Armed with blood samples, high-tech tools and a small army of fieldworkers, Nathan Wolfe hopes to re-invent pandemic control — and reveal hidden secrets of the planet's dominant lifeform: the virus.

Why you should listen

Using genetic sequencing, needle-haystack research, and dogged persistence (crucial to getting spoilage-susceptible samples through the jungle and to the lab), Nathan Wolfe has proven what was science-fiction conjecture only a few decades ago -- not only do viruses jump from animals to humans, but they do so all the time. Along the way Wolfe has discovered several new viruses, and is poised to discover many more.

Wolfe's research has turned the field of epidemiology on its head, and attracted interest from philanthropists at and the Skoll foundation. Better still, the research opens the door to preventing epidemics before they happen, sidelining them via early-warning systems and alleviating the poverty from which easy transmission emerges.

What others say

“Wolfe's brand of globe-trotting, open-ended viral discovery echoes an almost Victorian scientific ethic, an expedition to catalog the unseen menagerie of the world.” — Wired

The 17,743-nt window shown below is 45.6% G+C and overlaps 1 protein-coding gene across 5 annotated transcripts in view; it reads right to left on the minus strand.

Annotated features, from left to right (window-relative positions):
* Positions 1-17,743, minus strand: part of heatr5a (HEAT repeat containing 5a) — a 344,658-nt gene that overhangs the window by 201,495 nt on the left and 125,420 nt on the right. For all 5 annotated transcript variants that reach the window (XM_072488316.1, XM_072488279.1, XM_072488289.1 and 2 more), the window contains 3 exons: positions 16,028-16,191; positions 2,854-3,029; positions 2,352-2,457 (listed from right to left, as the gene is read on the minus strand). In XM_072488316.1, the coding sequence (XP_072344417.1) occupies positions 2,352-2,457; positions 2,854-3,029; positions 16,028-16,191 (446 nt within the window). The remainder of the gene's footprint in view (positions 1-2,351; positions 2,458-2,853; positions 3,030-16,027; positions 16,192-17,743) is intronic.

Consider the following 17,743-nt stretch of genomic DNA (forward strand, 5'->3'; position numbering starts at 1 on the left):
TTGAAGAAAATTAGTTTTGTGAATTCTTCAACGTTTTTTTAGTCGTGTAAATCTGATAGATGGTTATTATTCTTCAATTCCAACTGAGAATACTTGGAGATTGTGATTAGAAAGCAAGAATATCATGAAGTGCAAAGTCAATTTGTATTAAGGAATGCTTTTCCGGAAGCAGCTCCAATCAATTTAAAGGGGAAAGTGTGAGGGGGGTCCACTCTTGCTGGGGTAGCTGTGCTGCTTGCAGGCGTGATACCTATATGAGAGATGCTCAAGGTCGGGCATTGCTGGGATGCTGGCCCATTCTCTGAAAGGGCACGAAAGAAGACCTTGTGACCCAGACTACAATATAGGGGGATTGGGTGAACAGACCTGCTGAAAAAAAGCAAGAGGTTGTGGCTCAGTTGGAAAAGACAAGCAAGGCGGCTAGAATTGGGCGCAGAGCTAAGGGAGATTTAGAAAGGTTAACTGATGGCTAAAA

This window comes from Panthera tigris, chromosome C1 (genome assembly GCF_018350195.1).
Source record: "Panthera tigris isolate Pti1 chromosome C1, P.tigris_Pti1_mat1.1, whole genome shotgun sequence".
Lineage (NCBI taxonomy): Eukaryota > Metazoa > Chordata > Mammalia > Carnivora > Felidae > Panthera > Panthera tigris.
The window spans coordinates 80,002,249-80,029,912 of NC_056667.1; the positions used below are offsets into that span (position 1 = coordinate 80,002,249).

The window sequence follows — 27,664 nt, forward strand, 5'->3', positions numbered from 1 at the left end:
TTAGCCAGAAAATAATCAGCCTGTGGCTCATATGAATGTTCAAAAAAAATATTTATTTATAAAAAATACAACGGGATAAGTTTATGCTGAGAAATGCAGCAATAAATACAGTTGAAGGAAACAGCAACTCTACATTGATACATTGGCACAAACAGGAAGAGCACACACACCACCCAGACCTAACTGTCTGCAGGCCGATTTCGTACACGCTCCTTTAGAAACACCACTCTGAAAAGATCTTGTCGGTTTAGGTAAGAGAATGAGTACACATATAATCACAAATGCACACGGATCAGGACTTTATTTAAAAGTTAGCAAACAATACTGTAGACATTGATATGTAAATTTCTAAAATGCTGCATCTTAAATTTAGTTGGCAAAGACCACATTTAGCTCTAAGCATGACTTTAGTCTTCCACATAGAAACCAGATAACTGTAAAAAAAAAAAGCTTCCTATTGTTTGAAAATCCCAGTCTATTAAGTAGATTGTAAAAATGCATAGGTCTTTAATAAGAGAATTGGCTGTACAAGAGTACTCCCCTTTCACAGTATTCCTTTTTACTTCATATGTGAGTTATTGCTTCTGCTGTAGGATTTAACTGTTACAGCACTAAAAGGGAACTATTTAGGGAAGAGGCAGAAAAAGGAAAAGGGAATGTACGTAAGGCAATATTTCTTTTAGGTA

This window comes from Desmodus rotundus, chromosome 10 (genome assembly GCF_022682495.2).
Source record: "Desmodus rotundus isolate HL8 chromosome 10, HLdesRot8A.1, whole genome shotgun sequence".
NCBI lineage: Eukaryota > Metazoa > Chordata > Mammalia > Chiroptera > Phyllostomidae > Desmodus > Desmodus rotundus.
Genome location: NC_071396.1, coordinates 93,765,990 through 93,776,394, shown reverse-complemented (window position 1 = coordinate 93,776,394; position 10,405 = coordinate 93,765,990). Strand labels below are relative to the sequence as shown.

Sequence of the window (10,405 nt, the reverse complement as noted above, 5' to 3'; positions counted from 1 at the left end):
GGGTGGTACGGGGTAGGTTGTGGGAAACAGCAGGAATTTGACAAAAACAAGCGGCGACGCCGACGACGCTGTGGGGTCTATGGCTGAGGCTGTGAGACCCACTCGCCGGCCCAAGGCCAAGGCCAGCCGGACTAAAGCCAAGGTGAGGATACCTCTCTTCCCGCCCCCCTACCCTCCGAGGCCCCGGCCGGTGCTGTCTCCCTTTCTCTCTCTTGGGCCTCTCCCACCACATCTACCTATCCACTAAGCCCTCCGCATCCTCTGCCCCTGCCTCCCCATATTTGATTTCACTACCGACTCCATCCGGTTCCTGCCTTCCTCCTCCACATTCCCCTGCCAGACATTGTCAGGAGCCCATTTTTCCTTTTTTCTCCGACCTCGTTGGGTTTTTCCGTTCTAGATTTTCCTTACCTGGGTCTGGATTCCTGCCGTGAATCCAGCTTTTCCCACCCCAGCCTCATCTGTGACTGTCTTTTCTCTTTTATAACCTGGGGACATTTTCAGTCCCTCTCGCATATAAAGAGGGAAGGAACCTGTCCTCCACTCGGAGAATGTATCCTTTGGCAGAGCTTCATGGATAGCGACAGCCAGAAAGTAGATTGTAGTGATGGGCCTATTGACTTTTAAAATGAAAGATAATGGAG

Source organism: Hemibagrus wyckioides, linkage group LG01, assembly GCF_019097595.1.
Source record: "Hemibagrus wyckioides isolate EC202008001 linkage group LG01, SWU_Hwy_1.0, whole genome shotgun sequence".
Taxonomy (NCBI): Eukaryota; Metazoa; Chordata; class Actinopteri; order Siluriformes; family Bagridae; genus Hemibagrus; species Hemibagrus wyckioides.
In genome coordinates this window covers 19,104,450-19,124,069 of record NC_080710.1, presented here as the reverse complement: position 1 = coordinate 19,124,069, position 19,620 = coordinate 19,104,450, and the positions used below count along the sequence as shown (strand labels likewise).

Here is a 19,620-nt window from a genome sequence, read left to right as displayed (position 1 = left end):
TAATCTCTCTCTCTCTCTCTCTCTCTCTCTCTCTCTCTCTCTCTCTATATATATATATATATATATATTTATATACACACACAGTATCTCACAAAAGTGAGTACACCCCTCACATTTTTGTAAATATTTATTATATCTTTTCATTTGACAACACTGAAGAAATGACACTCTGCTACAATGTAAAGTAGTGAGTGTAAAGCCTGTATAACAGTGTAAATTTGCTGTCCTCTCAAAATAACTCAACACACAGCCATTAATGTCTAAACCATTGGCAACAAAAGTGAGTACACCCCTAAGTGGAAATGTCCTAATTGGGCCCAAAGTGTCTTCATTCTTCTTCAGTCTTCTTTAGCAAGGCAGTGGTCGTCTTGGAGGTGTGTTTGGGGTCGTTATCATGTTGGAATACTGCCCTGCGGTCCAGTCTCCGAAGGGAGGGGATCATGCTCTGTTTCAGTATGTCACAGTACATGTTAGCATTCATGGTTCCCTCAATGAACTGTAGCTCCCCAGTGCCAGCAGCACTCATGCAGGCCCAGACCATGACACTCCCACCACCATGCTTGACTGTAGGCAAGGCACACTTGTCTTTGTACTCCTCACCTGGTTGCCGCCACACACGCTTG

Nathan Wolfe’s TED talks

More news and ideas from Nathan Wolfe

Need to Know

Need to know: The ebola pandemic

August 8, 2014

In Africa, ebola has already killed hundreds and sickened more than a thousand people so far this year -- and the pandemic continues to spread into new countries. When did the current outbreak begin? Why can't it be stopped? How much should you freak out? 3 ideas behind the week's headlines.

Continue reading

New Edge videos explore the staggering potential of genetics

July 31, 2009

What is life? Can we create it? Customize it? Edge has just published over six hours of video from their new Master Class on the future of biology, which attempts to answer those and other provocative questions. Featuring geneticists George Church and Craig Venter, the set is a a surprising, challenging look at what science […]

Continue reading

The week in comments

May 3, 2009

This was an especially lively week on the TED commenting front, as our community tackled debates on swine flu, race and politics, and globalization. These amazing discussions can get a little heated — so we appreciate that there always seems to be a voice of reason that emerges from the group to soothe frazzled nerves […]

Continue reading